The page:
SAN DIEGO, Calif.—For Jonathan Driscoll, creating the HUM falls somewhere between building a better mousetrap and saving the world, one orgasm at a time.
“It sounds a bit lofty, I know,” he told AVN. “But if we can make people get more in tune with their bodies and get in tune with better sex, then they will have better experiences.
“If we are pushing the boundaries of what is possible with a vibrator, then maybe we can make the world a better place in some small way,” he said with a laugh.
Driscoll, who holds a doctorate in physics, is the CEO/CTO of the San Diego-based Dimensional Industries Inc. Started in 2012, the company’s first product is the HUM, a vibrator that feels the actions of a user and responds—courtesy of motion and pressure sensors as well as two motors—to provide a more intimate sexual experience.
Dimensional Industries Inc.’s team of designers bring with them backgrounds working in physics, neuroscience, code writing, medical devices and much more. At the time, there was little in the way of sex tech.
“The inspiration came from seeing a ‘normal’ vibrator and thinking, ‘This is boring! Someone should make something better,’” Driscoll said. “The nice thing is that we weren’t influenced by anything, except maybe imagination/science fiction … which is a good way to work.”
Though today there are plenty of manufacturers who are using app-driven technology that can sync a pleasure product to their own or a lover’s smartphone, that type of function was not something the designers wanted for HUM.
“We weren’t even thinking about using a phone,” Driscoll said. “We set out thinking, wouldn’t it be better if you had a vibe that figures out what you like. A good lover pays attention to a partner, noticing when they speed up or slow down, when they respond to a certain movement and so on. Why couldn’t a vibrator do that too, instead of just be a piece of plastic that buzzed?”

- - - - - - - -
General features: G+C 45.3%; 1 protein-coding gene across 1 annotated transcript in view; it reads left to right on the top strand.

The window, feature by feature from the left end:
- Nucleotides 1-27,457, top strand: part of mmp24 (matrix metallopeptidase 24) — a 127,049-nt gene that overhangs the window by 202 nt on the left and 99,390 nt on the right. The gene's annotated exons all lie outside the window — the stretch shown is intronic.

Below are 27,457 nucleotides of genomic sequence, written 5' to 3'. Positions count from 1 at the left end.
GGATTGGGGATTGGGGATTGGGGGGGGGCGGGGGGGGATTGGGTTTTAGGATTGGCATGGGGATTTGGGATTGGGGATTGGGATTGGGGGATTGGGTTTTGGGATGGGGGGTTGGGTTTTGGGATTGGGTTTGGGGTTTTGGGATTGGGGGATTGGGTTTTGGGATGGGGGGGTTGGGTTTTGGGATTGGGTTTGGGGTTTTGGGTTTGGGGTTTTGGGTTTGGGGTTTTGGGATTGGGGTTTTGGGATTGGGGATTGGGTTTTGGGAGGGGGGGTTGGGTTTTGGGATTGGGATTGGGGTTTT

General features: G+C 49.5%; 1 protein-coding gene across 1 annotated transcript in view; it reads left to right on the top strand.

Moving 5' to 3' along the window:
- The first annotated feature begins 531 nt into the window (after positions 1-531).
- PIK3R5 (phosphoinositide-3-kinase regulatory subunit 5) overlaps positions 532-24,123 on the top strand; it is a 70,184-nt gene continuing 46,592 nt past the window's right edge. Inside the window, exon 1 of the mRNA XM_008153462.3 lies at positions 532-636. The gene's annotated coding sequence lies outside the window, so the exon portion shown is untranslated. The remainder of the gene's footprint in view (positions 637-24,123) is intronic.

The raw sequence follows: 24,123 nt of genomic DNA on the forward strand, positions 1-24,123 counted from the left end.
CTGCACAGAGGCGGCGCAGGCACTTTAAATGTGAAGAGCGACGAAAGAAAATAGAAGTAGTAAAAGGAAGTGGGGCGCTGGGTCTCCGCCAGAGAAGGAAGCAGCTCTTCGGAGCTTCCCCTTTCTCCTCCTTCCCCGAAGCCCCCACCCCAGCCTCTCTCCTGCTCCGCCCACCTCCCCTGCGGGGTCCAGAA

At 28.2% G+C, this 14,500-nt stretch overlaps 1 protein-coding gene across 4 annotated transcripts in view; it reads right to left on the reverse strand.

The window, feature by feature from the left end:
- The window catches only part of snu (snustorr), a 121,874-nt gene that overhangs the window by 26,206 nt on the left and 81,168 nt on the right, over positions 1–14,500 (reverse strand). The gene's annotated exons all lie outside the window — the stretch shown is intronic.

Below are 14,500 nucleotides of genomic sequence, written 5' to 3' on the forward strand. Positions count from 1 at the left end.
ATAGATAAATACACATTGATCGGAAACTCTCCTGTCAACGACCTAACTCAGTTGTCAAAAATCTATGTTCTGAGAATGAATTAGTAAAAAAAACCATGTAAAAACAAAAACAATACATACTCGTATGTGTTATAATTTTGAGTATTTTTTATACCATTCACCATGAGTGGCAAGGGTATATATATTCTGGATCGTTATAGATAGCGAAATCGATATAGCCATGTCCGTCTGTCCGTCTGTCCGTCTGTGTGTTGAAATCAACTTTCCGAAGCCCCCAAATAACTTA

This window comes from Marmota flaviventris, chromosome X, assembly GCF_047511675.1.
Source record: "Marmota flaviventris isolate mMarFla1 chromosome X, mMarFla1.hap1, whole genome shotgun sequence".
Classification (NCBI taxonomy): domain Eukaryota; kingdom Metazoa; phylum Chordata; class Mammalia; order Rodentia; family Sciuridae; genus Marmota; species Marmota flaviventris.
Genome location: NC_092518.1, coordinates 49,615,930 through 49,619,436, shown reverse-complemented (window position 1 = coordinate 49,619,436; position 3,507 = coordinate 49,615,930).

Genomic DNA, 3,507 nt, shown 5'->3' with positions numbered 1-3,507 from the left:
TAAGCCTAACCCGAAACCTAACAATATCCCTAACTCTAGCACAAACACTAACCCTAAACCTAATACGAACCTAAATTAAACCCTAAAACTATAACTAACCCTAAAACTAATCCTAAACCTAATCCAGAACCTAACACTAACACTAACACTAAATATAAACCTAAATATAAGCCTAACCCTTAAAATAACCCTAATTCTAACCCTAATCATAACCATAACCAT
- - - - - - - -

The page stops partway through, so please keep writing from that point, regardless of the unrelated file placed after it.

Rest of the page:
The team took a different approach to HUM in other ways, as well. Rather than start with a price point in mind and work backwards to create a pleasure product to fit that framework, Dimensional Industries wanted only to make the best vibrator possible, no matter what it took.
To that end, he said, the company created inner workings for the HUM that included motion and pressure seniors that allow the vibrator to figure out orientation, speed and more. The motors run at different speeds, Driscoll said, and can go smoothly and continuously to any speed.
“The information comes into a pretty powerful ‘brain’ that then tells the motors how to work, which direction to move, when to speed up or slow down and more,” Driscoll said.
He noted that while “haptic technology” has become a blanket term to describe similar technology used in other products, the HUM is full-on artificial intelligence at work. HUM can pick up on patterns and give them back to a user. Changing the pattern is as easy as rotating HUM to one side or another. There’s no complicated patterns to program or jumble of buttons to learn; just turn on HUM and start using it.
“People still have control over HUM, but they can also have the option of relaxing and letting it take them on a ride,” Driscoll said.
Every HUM is assembled in California, with the manufacturer using hand-poured medical-grade silicone and a body-safe coating that was developed for use in the fields of aerospace and medical devices. The process allows HUM to enclose the motors and technology inside a seamless piece of silicone that is waterproof.
“The method we use to pour the silicone and the coating make HUM very strong and durable,” Driscoll said.
HUM retails for $199 to $229, depending on the color option chosen, and is available for purchase at MeetHUM.com.